The Trump Administration's rhetoric and actions have alarmed the world. The protests in response to his visa ban have overshadowed and distracted from a darker threat: war with Iran. Is the fear of the threat greater than the threat itself? The answer is not clear.
Certainly Americans and non-Americans who took comfort in the fact that we would have a more peaceful world believing that 'Trump would not start a nuclear war with Russia must now have reason to pause. The sad and stark reality is that US foreign policy is continuous. An important part of this continuity is a war that has been waged against Iran for the past 38 years unabated.
The character of this war has changed over time. From a failed coup which attempted to destroy the Islamic Republic in its early days (the Nojeh Coup), to aiding Saddam Hossein with intelligence and weapons of mass destruction to kill Iranians during the 8-year Iran-Iraq war, helping and promoting the terrorist MEK group, the training and recruiting of the Jundallah terrorist group to launch attacks in Iran, putting Special Forces on the ground in Iran, the imposition of sanctioned terrorism, the lethal Stuxnet cyberattack, and the list goes on and on, as does the continuity of it.
While President Jimmy Carter initiated the Rapid Deployment Force and put boots on the Ground in the Persian Gulf, virtually every U.S. president since has threatened Iran with military action. It is hard to remember when the option was not on the table. However, thus far, every U.S. administration has wisely avoided a head on military confrontation with Iran.
To his credit, although George W. Bush was egged on to engage militarily with Iran, , the 2002 Millennium Challenge, exercises which simulated war, demonstrated America's inability to win a war with Iran. The challenge was too daunting. It is not just Iran's formidable defense forces that have to be reckoned with; but the fact that one of Iran's strengths and deterrents has been its ability to retaliate to any attack by closing down the Strait of Hormuz, the narrow passageway off the coast of Iran. Given that 17 million barrels of oil a day, or 35% of the world's seaborne oil exports go through the Strait of Hormuz, incidents in the Strait would be fatal for the world economy.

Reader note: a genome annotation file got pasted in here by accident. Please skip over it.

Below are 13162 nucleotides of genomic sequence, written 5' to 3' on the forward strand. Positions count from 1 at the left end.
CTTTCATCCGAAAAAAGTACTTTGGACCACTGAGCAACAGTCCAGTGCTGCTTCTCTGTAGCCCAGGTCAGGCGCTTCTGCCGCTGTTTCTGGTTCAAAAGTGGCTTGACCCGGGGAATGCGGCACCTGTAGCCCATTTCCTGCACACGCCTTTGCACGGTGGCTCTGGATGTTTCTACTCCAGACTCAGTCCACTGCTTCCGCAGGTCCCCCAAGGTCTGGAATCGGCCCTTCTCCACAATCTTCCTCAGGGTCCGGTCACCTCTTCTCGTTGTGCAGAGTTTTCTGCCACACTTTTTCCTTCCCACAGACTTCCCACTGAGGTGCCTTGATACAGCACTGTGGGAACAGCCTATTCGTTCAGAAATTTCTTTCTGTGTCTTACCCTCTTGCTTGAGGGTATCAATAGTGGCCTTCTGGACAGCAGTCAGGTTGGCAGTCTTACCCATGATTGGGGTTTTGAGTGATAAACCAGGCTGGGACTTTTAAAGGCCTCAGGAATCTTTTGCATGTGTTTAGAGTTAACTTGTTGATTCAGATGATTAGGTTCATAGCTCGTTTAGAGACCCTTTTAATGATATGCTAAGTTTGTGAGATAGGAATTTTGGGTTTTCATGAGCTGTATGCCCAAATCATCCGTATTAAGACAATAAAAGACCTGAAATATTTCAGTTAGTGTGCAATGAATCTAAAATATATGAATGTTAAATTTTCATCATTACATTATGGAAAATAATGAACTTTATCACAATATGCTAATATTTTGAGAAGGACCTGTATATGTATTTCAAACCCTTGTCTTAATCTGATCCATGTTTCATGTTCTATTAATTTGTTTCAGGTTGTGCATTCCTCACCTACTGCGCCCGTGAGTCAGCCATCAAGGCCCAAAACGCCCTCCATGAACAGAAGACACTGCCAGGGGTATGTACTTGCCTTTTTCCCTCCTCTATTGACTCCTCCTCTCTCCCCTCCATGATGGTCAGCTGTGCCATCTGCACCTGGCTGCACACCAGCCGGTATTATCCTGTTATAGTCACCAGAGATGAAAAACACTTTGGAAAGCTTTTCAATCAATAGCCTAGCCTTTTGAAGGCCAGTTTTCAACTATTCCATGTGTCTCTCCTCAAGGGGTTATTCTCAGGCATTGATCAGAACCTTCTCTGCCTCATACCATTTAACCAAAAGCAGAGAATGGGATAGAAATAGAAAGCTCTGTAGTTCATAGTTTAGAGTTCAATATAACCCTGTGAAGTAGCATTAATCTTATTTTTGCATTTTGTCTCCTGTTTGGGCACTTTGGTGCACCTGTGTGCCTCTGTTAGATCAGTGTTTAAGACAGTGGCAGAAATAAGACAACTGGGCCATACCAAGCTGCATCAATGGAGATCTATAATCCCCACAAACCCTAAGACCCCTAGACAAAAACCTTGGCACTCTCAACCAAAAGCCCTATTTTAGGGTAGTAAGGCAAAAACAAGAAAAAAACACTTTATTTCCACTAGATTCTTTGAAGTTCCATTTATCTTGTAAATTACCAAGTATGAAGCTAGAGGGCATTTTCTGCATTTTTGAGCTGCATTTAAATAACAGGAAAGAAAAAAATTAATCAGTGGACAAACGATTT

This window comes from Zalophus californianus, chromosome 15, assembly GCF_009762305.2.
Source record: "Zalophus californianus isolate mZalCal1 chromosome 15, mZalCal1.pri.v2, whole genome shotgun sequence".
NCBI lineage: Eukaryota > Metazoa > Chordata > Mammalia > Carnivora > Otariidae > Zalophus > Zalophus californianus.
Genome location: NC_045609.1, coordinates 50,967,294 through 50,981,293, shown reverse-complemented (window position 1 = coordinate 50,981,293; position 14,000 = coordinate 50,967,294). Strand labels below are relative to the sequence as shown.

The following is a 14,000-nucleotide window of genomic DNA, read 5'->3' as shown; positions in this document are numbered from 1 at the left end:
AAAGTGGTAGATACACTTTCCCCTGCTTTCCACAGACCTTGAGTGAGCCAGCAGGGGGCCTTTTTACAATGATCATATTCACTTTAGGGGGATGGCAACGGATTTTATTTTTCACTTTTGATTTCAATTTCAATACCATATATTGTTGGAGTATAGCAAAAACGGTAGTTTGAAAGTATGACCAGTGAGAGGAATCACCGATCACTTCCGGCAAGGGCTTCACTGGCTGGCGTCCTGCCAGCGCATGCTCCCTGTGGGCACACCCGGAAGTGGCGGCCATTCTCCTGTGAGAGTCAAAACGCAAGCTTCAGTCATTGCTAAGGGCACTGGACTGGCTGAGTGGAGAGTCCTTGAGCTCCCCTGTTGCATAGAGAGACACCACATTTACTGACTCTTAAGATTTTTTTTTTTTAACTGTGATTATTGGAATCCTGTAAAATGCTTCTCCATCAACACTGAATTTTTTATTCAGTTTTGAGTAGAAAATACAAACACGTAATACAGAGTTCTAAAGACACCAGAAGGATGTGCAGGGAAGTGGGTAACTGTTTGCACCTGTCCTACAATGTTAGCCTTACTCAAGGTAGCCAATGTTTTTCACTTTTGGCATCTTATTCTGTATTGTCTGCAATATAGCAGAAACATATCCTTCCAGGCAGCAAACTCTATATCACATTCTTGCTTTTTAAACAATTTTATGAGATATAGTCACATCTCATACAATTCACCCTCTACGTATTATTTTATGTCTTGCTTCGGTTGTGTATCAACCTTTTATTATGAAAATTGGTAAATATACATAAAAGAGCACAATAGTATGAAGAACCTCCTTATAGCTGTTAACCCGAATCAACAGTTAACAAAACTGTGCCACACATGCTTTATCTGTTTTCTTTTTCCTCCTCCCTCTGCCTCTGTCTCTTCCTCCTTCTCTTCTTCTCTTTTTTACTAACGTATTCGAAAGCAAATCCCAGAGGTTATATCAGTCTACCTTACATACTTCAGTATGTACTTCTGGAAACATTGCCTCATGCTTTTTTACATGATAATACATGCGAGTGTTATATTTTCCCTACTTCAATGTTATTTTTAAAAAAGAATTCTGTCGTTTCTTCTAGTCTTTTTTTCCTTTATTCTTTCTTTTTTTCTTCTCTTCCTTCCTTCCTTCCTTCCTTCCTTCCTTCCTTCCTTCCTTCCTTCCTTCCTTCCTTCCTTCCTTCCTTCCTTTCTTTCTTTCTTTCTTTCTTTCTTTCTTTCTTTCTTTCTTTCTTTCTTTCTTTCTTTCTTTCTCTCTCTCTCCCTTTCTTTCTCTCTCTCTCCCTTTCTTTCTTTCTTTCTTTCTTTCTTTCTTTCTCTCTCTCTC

Faced with this reality, over the years, the United States has taken a multi-prong approach to prepare for an eventual/potential military confrontation with Iran. These plans have included promoting the false narrative of an imaginary threat from a non-existent nuclear weapon and the falsehood of Iran being engaged in terrorism (when in fact Iran has been subjected to terrorism for decades as illustrated above). These 'alternate facts' have enabled the United States to rally friend and foe against Iran, and to buy itself time to seek alternative routes to the Strait of Hormuz.
Plan B: West Africa and Yemen
In early 2000s, the renowned British think tank Chatham House issued one of the first publications that determined African oil would be a good alternate to Persian Gulf oil in case of oil disruption. This followed an earlier strategy paper for the U.S. to move toward African oil The African White Paper that was on the desk May 31, 2000 of then U.S. Vice President Dick Cheney, a former CEO of energy giant Halliburton. In 2002, the Israeli-based think tank, IASPS, suggested America push toward African oil. In an interesting coincidence, in the same year, the Nigerian terror group, Boko Haram, was "founded".